The digital government model of the future — one in which regulators save billions of dollars in time and resources because they have leveraged sophisticated technologies in their day-to-day work — is, in many ways, already here. Certain types of data-driven technology, according to some reports, could save the U.S. government between $3.4 billion and $41.1 billion a year. It begs the question: how can a simple transition create such massive benefits for regulators the world over?
Leveraging the benefits of data-driven technology
Between cloud-based technology, automation, artificial intelligence, and other tools, a regulatory body that uses data-driven processes has ever-expanding potential. According to Dr. Sheila Marchant-Short, CEO and Registrar of the College of Registered Nurses of Prince Edward Island, registration and renewal account for roughly 85% of the workload and resources expended by regulators.
“One of the major regulatory challenges made worse by the pandemic is the demand for faster application processes to deal with workforce planning by governments and employers,” says Dr. Marchant-Short. “Although this is not entirely the work of the regulator, there is a demand on the regulator to contribute to the solution.”
A report from Deloitte estimates that automating employee tasks in the public sector could save the U.S. government between 96.7 million and 1.2 billion hours in labor every year. The report also suggests that process automation and AI utilization combined could save between $3.3 billion and $41.1 billion a year. A regulator that takes advantage of the latest developments in data-driven tech can slash costs simply by implementing tools that already exist. These tools can include:
As its name suggests, data-driven technology can only exist with substantial data collection. This can include, for example, paper files and machine-readable data, the latter of which can be created from physical documents either through manual data entry or data-driven software that scans documents and automatically processes them. Once the machine has its foundational data source, it can begin to collect and analyze the material at hand, leading to the development of standard analytics, which capture basic patterns and trends within the data.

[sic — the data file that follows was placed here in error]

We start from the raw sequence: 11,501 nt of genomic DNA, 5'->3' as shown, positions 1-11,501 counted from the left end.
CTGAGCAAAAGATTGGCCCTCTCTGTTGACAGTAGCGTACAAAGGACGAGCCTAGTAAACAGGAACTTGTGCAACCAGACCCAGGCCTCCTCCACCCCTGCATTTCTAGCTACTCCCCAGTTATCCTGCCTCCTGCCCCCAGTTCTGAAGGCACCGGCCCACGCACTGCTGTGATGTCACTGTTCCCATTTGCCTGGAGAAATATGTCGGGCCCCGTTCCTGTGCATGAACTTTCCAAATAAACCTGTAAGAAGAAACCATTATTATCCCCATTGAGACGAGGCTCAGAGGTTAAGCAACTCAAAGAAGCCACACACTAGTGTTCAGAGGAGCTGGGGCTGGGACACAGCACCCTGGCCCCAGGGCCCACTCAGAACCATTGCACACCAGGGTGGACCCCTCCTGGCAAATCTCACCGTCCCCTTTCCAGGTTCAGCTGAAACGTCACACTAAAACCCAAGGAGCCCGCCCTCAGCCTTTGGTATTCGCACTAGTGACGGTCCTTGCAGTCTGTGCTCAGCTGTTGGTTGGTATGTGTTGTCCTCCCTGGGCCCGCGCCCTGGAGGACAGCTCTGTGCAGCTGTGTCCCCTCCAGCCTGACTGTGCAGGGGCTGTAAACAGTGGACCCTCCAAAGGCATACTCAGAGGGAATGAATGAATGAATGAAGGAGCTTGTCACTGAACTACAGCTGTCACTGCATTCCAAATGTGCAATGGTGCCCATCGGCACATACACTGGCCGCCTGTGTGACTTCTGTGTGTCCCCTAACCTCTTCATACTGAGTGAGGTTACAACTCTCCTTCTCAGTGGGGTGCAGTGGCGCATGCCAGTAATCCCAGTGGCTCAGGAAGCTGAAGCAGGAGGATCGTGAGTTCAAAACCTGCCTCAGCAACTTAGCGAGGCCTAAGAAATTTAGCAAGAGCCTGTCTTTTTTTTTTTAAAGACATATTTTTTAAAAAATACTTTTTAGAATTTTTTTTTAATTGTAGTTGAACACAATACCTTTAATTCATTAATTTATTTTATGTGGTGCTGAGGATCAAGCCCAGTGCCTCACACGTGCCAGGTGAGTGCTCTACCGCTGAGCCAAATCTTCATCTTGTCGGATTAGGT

Using standard analytics, administrators can provide in-line analytics, which often appear in front-facing modules within the overall software user interface. In-line analytics give users the power to analyze and search data on their own terms. This could mean, for example, giving a licensee access to analytics regarding their continuing education, indicating what paths for professional development are most viable. On top of these basic analytics, a data-driven system could also perform predictive modeling, which analyzes trends and attempts to give users an idea of what future developments in the data will look like.
Once a data-driven system has created a predictive model, it can analyze it, compare it to actual developments in data collection as time goes on, and use all the information gathered to attain new knowledge and make itself more accurate and efficient. This process can help regulators cut expenses and save staff countless hours of tedious analysis, allowing them to handle their workload more effectively.
Artificial Intelligence (AI) refers to the use of computer technology to simulate human learning and decision-making processes. John McCarthy, the Dartmouth University professor who coined the term in 1956, defined AI as an attempt to make computers “use language, form abstractions and concepts, solve kinds of problems now reserved for humans, and improve themselves.” At the core of any form of AI is a collection of data, which provides a foundation upon which the AI system can work and grow itself.